I am not Lester Bangs. Much as I love reading him there’s no way I can live like him or even write like him. Or even aspire to write like him. I just live like me and write like me. And aspire to write like me. Which, I suppose, means that in the most fundamental way, I’m doing my best to be like him. Bangs was rock’n’roll. True. When I try to write like Bangs, write rock’n’roll, I look like your boss being The Boss at forced-bonhomie staff karaoke outings. Beyooorrnn in tha Yu Esss Ayyyyy. Too True.
So I’ve got to be me. It didn’t take long to find out I can’t be Lester Bangs. Just a few attempts 10 or 12 years ago now. I couldn’t write like anybody at the NME either. Or the Melody Maker, or even Sounds. I could never seem to fit visceral or vicarious into my reviews. And I almost always seemed to have written everything I wanted to say long before anything by any of them would have finished. I found that I liked what I’d written much better than what I was reading. I found that what I’d written told me something about what I really thought of the record, what it meant to me, what it made me feel when I was listening to it. It kind of distilled the record down. The reviews I was reading in the papers seemed to hide the record under a pile of pretentious post-ironic priapic personality.
I started trying to write after I started reading zines. Organ is the daddy. Most of the rest were shit. Both were inspirational. Organ because the reviews in Organ were straight from the heart and as just long as they needed to be. No obfuscation. If the record was fucking great hardcore, that was the review. If it was the sound of Osibisa down a manhole, that was the review. If it was the best pronk record since the one two pages before, which had been the best pronk record in the world up to that point, that was the review. It was enthusiam for the music direct out of Sean’s head and onto the page. The other zines were inspirational because they showed me that I could do it too.
And we were off: Be true to myself. Say what the music is. Don’t be shit. So I wrote what I felt for as long as I felt it and then stopped. That was the review. I tried hard (too hard) not to let my personality get in the way of the music. There was no editorial in the zine and the first few interviews were all done with a robot interview machine I made out of a Magic Robot game, to keep everything focussed on the bands. At the end of the interview, they’d add a question to the board for the next band. I just showed them how to use the board and worked the tape recorder.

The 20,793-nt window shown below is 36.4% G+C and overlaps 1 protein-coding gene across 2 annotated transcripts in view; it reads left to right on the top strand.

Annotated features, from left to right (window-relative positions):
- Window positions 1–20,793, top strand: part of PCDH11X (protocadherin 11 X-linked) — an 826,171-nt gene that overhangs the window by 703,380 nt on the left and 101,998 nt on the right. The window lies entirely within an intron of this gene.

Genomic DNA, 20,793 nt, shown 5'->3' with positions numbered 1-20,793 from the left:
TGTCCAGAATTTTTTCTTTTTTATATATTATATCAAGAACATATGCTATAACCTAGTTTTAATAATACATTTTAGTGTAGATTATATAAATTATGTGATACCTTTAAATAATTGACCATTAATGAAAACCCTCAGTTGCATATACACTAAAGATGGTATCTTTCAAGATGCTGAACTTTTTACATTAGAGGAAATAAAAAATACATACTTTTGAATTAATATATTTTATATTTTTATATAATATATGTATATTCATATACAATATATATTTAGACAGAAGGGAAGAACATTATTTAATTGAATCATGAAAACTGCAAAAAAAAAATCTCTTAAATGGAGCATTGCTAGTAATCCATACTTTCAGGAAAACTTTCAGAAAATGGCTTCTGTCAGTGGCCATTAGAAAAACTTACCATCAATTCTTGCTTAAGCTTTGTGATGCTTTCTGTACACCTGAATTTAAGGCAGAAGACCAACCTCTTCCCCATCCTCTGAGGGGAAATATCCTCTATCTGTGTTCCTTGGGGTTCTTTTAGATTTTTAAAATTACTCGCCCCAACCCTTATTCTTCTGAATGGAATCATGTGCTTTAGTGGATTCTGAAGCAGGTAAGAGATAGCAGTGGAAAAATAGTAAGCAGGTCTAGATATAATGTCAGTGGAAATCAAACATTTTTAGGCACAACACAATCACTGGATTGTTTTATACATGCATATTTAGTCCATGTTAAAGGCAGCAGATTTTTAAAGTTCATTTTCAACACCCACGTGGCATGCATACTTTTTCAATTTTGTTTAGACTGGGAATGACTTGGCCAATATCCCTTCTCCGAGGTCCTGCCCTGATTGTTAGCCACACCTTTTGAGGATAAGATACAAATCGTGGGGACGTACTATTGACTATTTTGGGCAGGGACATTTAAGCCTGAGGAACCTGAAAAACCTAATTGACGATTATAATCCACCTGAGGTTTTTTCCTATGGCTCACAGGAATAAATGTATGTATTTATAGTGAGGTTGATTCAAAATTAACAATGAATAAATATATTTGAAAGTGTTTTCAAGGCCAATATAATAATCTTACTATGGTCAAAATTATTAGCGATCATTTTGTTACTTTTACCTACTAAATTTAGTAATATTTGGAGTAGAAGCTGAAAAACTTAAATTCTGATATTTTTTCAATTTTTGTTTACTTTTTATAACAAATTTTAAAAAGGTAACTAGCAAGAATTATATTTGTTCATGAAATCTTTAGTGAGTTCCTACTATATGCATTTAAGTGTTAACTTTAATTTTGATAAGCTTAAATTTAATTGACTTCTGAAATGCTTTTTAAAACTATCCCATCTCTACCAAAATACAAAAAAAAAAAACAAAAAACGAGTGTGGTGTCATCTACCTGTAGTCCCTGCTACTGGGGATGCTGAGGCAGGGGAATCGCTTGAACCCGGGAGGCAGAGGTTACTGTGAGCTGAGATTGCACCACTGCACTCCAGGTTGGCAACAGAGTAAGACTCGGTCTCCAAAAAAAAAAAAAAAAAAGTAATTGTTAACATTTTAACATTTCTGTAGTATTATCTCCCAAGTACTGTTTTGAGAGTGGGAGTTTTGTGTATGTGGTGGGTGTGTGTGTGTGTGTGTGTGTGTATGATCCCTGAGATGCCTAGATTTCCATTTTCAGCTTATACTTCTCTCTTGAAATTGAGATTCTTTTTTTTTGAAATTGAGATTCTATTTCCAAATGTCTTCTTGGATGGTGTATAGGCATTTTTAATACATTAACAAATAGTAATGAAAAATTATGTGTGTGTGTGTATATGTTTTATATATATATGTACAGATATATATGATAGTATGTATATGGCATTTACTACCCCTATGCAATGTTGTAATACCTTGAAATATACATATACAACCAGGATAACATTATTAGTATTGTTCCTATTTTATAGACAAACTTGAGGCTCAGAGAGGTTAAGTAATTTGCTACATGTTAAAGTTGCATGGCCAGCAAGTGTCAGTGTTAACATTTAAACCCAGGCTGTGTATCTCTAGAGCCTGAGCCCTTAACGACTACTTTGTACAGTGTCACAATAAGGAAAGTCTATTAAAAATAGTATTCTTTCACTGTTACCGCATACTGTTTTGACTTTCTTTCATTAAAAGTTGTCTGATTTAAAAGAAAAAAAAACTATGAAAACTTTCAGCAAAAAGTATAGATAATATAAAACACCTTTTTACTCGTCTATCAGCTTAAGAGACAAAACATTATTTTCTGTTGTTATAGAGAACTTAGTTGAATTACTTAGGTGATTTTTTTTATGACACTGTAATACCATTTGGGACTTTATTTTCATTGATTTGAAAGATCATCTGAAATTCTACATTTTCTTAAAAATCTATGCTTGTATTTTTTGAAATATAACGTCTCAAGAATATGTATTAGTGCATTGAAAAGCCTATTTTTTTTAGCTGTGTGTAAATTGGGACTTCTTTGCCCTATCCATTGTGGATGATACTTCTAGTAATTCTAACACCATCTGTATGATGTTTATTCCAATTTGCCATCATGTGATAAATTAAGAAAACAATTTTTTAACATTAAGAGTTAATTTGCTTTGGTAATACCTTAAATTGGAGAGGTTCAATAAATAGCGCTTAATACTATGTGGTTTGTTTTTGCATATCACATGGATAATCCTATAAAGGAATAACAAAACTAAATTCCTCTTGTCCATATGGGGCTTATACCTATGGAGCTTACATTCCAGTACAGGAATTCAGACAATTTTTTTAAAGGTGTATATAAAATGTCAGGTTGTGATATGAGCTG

It might not have been rock’n’roll but it was all about the music, all about the bands and it was true. I just wrote what I felt. And that’s where reality deviated from intention. I never wrote about me and the band this.. or on the guestlist that.. or trashed in the back of the van with.. or sooo many free records from.. or met Steve Lamacq and told him how much I love.. or sorry the zine’s late but my Dad couldn’t get into work to do the photocopying for me.. or was talking to so-and-so at the afterparty. I never bigged myself up or tried to mythologise or pretend I was something I wasn’t. But. Yes, but..
But I was writing about me. All the time. Every single review. It was stupid to think I was doing anything else. Appreciation of music is subjective. I wanted to write about it subjectively. I wanted to write what I felt. I wanted to write what was true for me. And I did. And that meant it was all about me. When a record reminded me of this chap I used to be in the Scouts with, I said so. When a record took me to Weston-super-Mare, I said so. When a record took me back to flipping burgers at Burger King on Corporation Street, or pushing trolleys at Makro, I said so. When records let me escape from my day job, I tell you because it’s true. When I make those gags, when I enjoy those plays on words, when I repeat myself or write in parallels or go off somewhere imaginary, that’s all me. That’s what the records do to me. That’s the true me and, little by little, intended or not, like it or no, Robots has been and is me by proxy.
It’s taken me a while to come to terms with that.